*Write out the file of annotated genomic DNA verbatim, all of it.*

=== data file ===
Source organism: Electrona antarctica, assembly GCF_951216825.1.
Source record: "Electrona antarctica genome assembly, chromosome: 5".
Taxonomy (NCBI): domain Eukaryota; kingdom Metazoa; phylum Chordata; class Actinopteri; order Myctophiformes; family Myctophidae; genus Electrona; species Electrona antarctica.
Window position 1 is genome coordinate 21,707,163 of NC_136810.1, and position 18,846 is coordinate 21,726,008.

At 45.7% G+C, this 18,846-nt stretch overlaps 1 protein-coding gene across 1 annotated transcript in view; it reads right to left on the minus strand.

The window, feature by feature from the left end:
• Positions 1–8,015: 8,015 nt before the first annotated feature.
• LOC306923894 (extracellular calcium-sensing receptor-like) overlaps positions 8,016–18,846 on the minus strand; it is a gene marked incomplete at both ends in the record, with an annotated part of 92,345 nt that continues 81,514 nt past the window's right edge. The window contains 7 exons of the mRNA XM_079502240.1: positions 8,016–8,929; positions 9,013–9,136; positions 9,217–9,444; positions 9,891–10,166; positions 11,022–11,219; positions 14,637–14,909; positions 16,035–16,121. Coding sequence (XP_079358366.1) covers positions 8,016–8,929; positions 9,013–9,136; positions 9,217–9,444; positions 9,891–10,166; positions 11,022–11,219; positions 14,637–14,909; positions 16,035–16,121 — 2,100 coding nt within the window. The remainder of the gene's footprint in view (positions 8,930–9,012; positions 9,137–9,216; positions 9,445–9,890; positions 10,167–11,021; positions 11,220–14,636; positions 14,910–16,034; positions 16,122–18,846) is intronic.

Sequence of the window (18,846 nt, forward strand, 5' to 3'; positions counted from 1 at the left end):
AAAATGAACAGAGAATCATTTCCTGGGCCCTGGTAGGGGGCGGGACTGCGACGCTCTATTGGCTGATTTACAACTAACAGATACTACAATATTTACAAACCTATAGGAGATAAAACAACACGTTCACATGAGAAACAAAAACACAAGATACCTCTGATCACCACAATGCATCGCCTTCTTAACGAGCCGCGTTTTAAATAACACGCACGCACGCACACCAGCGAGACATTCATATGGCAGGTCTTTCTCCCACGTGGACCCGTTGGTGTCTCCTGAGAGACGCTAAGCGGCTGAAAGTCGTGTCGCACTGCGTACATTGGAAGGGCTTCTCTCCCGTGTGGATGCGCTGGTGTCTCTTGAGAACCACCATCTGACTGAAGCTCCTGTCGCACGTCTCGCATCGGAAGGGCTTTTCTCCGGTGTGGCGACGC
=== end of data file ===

Source organism: Electrona antarctica, assembly GCF_951216825.1.
Source record: "Electrona antarctica genome assembly, chromosome: 5".
Taxonomy (NCBI): domain Eukaryota; kingdom Metazoa; phylum Chordata; class Actinopteri; order Myctophiformes; family Myctophidae; genus Electrona; species Electrona antarctica.
Window position 1 is genome coordinate 21,707,163 of NC_136810.1, and position 18,846 is coordinate 21,726,008.

At 45.7% G+C, this 18,846-nt stretch overlaps 1 protein-coding gene across 1 annotated transcript in view; it reads right to left on the minus strand.

The window, feature by feature from the left end:
• Positions 1–8,015: 8,015 nt before the first annotated feature.
• LOC306923894 (extracellular calcium-sensing receptor-like) overlaps positions 8,016–18,846 on the minus strand; it is a gene marked incomplete at both ends in the record, with an annotated part of 92,345 nt that continues 81,514 nt past the window's right edge. The window contains 7 exons of the mRNA XM_079502240.1: positions 8,016–8,929; positions 9,013–9,136; positions 9,217–9,444; positions 9,891–10,166; positions 11,022–11,219; positions 14,637–14,909; positions 16,035–16,121. Coding sequence (XP_079358366.1) covers positions 8,016–8,929; positions 9,013–9,136; positions 9,217–9,444; positions 9,891–10,166; positions 11,022–11,219; positions 14,637–14,909; positions 16,035–16,121 — 2,100 coding nt within the window. The remainder of the gene's footprint in view (positions 8,930–9,012; positions 9,137–9,216; positions 9,445–9,890; positions 10,167–11,021; positions 11,220–14,636; positions 14,910–16,034; positions 16,122–18,846) is intronic.

Sequence of the window (18,846 nt, forward strand, 5' to 3'; positions counted from 1 at the left end):
AAAATGAACAGAGAATCATTTCCTGGGCCCTGGTAGGGGGCGGGACTGCGACGCTCTATTGGCTGATTTACAACTAACAGATACTACAATATTTACAAACCTATAGGAGATAAAACAACACGTTCACATGAGAAACAAAAACACAAGATACCTCTGATCACCACAATGCATCGCCTTCTTAACGAGCCGCGTTTTAAATAACACGCACGCACGCACACCAGCGAGACATTCATATGGCAGGTCTTTCTCCCACGTGGACCCGTTGGTGTCTCCTGAGAGACGCTAAGCGGCTGAAAGTCGTGTCGCACTGCGTACATTGGAAGGGCTTCTCTCCCGTGTGGATGCGCTGGTGTCTCTTGAGAACCACCATCTGACTGAAGCTCCTGTCGCACGTCTCGCATCGGAAGGGCTTTTCTCCGGTGTGGCGACGC